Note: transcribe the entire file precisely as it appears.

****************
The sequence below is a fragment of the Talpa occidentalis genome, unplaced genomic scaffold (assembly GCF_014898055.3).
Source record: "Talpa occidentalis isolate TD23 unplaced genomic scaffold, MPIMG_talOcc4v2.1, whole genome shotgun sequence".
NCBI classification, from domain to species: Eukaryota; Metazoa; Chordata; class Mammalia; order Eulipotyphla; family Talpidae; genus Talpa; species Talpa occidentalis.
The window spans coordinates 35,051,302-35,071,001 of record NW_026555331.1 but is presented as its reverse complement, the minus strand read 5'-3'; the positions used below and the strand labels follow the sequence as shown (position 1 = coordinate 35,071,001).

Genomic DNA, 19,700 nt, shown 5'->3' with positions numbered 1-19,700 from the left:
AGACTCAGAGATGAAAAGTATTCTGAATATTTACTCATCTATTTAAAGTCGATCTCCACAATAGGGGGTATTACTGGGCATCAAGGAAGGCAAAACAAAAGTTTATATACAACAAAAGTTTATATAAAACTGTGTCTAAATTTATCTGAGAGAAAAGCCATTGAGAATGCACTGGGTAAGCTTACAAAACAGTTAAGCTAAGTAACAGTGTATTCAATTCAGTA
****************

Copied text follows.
The sequence below is a fragment of the Talpa occidentalis genome, unplaced genomic scaffold (assembly GCF_014898055.3).
Source record: "Talpa occidentalis isolate TD23 unplaced genomic scaffold, MPIMG_talOcc4v2.1, whole genome shotgun sequence".
NCBI classification, from domain to species: Eukaryota; Metazoa; Chordata; class Mammalia; order Eulipotyphla; family Talpidae; genus Talpa; species Talpa occidentalis.
The window spans coordinates 35,051,302-35,071,001 of record NW_026555331.1 but is presented as its reverse complement, the minus strand read 5'-3'; the positions used below and the strand labels follow the sequence as shown (position 1 = coordinate 35,071,001).

Genomic DNA, 19,700 nt, shown 5'->3' with positions numbered 1-19,700 from the left:
AGACTCAGAGATGAAAAGTATTCTGAATATTTACTCATCTATTTAAAGTCGATCTCCACAATAGGGGGTATTACTGGGCATCAAGGAAGGCAAAACAAAAGTTTATATACAACAAAAGTTTATATAAAACTGTGTCTAAATTTATCTGAGAGAAAAGCCATTGAGAATGCACTGGGTAAGCTTACAAAACAGTTAAGCTAAGTAACAGTGTATTCAATTCAGTA